Gov. Kim Reynolds says Congress needs to act on immigration, yet largely ignores a top supporter who consistently stands in the way of reform and inflames national discussion. It’s a disingenuous balancing act.
A compromise bill considered by the U.S. House on Wednesday combined a solution for the dreamers, formerly protected from deportation by the Obama-era DACA program, with several conservative demands such as ending a visa lottery system, curbing family migration, reducing legal immigration and establishing more border protection. It failed miserably.
Congress must find a solution, Reynolds said during a recent appearance on “Iowa Press,” indicating the ongoing immigration problem “just isn’t something that President Trump has dealt with.” She noted the Obama and Bush administrations also grappled with the issue.
Republican U.S. Rep. Steve King is one of only two Iowans in Congress during the time frame Reynolds highlighted. And, to date, not one bill — immigration or otherwise — solely authored by King has become law. While injecting inflammatory rhetoric into the national debate, he has staunchly opposed reforms that include a fix for DACA, labeling them “amnesty.”
Still, last November, the Reynolds-Gregg gubernatorial campaign was “humbled” to receive King’s endorsement, naming him one of the campaign’s honorary state chairs.
“I look forward to him joining us in our effort to build a better Iowa,” Reynolds said in the announcement.
On “Iowa Press,” while responding to the most recent of King’s infamous and incendiary comments, Reynolds noted King “is not involved in policy or issues that we are working on.”
She added, “No two people are going to agree on everything. I don’t think some of the comments he has made are absolutely reflective of Iowans and who we are as a people.”
She points to his being one of several honorary state co-chairs of the campaign, as well as to the roughly 4,000 Iowans who endorsed the campaign and have been given the designation of honorary county chairs.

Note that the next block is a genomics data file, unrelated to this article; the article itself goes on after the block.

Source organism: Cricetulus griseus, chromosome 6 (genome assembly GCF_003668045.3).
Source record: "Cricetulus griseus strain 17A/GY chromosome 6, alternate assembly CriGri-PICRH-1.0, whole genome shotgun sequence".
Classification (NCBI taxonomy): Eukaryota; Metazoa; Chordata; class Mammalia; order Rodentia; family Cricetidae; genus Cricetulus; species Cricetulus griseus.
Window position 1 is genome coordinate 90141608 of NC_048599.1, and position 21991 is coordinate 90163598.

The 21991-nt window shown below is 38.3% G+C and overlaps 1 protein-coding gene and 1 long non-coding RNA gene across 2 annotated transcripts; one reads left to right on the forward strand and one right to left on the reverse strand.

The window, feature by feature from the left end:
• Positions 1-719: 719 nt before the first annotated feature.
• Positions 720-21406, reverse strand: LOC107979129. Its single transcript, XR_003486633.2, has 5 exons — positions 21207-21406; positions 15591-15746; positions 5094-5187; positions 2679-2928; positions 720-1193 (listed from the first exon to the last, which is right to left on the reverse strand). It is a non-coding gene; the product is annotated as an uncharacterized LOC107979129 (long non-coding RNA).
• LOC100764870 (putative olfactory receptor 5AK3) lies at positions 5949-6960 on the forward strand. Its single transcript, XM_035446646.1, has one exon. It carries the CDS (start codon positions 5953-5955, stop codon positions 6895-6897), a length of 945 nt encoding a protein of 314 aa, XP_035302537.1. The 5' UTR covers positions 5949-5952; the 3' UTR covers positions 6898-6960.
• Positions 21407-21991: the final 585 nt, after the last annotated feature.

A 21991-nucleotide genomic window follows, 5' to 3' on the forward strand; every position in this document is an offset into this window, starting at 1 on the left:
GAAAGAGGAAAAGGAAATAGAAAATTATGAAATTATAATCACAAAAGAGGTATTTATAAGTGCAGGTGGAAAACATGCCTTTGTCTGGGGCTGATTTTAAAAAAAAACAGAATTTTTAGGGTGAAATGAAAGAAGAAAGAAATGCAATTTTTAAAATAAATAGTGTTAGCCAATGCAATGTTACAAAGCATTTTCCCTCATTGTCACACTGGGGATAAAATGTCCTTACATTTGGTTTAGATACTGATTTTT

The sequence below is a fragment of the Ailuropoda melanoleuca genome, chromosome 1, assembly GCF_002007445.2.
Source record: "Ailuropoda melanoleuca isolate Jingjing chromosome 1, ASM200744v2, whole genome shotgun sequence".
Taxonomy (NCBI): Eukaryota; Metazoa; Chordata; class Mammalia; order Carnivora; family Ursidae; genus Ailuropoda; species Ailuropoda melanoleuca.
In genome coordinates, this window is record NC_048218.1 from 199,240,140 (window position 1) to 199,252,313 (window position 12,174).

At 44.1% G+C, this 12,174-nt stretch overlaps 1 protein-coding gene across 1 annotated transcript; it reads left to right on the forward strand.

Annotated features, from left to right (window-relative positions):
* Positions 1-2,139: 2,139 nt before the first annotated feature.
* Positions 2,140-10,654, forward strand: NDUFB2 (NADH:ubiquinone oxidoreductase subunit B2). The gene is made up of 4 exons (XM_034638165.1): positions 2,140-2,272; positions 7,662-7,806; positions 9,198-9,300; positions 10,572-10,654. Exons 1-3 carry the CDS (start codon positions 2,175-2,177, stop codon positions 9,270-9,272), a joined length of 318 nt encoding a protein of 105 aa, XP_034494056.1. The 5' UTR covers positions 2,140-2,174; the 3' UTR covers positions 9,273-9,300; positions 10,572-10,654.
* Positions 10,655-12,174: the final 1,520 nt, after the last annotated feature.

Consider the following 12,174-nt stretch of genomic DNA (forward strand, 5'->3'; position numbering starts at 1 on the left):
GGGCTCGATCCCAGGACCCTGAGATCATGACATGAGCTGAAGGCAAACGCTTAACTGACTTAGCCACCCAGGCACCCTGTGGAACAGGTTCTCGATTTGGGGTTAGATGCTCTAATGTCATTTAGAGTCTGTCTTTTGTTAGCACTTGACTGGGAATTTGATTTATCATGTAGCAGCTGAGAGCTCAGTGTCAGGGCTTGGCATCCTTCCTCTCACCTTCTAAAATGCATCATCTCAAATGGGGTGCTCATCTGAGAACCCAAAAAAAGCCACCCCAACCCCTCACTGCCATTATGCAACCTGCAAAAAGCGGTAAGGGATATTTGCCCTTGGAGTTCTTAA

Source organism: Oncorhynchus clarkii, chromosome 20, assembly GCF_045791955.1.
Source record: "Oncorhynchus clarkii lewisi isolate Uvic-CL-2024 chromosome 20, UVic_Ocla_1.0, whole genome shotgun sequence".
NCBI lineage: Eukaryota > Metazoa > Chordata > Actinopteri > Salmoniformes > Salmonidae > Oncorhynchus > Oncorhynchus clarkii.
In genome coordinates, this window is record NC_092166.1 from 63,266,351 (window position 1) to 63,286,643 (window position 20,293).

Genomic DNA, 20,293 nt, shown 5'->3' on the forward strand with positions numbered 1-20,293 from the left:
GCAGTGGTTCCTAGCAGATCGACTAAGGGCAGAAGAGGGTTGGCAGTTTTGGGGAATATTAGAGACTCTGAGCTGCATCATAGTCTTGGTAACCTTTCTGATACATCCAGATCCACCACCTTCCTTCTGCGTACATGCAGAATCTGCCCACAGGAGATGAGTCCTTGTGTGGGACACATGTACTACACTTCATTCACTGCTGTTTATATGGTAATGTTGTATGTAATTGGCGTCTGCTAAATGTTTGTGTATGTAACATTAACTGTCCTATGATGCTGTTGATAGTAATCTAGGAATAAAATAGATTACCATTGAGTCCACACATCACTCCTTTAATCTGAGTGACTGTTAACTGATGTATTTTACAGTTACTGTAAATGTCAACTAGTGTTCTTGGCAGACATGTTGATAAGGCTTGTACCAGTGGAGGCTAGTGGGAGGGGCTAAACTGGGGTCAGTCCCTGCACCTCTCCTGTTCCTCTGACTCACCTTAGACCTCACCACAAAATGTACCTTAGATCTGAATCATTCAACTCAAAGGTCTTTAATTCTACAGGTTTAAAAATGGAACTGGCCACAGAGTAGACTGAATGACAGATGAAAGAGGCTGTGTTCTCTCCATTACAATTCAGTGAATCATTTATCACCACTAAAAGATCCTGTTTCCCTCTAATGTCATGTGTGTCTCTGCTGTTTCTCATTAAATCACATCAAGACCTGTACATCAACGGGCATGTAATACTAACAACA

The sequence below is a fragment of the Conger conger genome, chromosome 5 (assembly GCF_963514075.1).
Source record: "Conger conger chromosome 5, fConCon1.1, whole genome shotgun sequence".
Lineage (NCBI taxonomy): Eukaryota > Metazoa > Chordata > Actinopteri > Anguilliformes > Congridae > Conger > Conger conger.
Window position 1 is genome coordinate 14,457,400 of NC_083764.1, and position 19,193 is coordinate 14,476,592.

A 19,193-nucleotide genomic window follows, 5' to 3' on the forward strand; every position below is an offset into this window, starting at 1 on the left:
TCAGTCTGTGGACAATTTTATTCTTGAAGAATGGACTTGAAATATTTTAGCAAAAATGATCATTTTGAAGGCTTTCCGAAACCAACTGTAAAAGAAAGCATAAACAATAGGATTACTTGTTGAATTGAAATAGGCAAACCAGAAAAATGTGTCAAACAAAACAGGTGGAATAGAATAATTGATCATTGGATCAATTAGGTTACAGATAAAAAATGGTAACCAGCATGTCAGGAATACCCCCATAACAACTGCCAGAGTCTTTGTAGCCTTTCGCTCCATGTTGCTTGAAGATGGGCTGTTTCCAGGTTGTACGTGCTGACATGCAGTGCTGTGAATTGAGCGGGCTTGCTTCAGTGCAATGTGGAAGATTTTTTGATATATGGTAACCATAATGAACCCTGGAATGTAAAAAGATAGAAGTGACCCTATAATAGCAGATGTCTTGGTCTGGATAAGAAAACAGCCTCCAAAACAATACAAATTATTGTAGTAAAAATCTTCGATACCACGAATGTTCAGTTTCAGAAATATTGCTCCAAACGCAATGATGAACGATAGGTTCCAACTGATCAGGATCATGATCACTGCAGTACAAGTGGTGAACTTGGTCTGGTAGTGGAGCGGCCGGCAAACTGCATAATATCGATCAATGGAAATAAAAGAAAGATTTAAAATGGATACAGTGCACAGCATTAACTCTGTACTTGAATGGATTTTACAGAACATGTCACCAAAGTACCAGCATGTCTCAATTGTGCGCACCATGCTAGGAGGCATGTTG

But Reynolds long has aligned herself with the congressman. He nominated her for lieutenant governor in a bid to ward off another candidate. Reynolds, in turn, endorsed King during a primary challenge in 2010. During the 2012 congressional election, when polling dipped, the Branstad-Reynolds campaign sent political operatives into the district to shore up support. In 2016, Reynolds endorsed King again, noting that she had supported his political career for 14 years.
Even more frequently, former Gov. Terry Branstad and Reynolds have been called to address King’s rhetoric. “Steve King is Steve King. We all know that,” Branstad famously said in one of many attempts to downplay negative or offensive comments. Such political cover appears to have emboldened King, who recently has begun to promote international white nationalists and parrot neo-Nazi language.
At a time when Reynolds is advocating federal immigration reform and says she would withhold the Iowa National Guard if their assistance was requested in family separations, King dismisses immigration proposals and says detention centers for separated children are playgrounds.
As the Reynolds-Gregg campaign markets itself as champions of girls with big dreams, King’s social media account was used to disparage a teenage girl who survived the Parkland, Fla., school shooting because she was outspoken on gun control.
Reynolds, standing at the top of the statewide ballot for the first time, is the face of the Iowa Republican Party. There’s no argument she can bestow the honor of campaign state co-chair on whomever she prefers, including those who consistently draw a negative international spotlight on Iowa.
She also would be wise to remember, despite flirting with the possibility, King has never appeared on a statewide ballot. For good reason.
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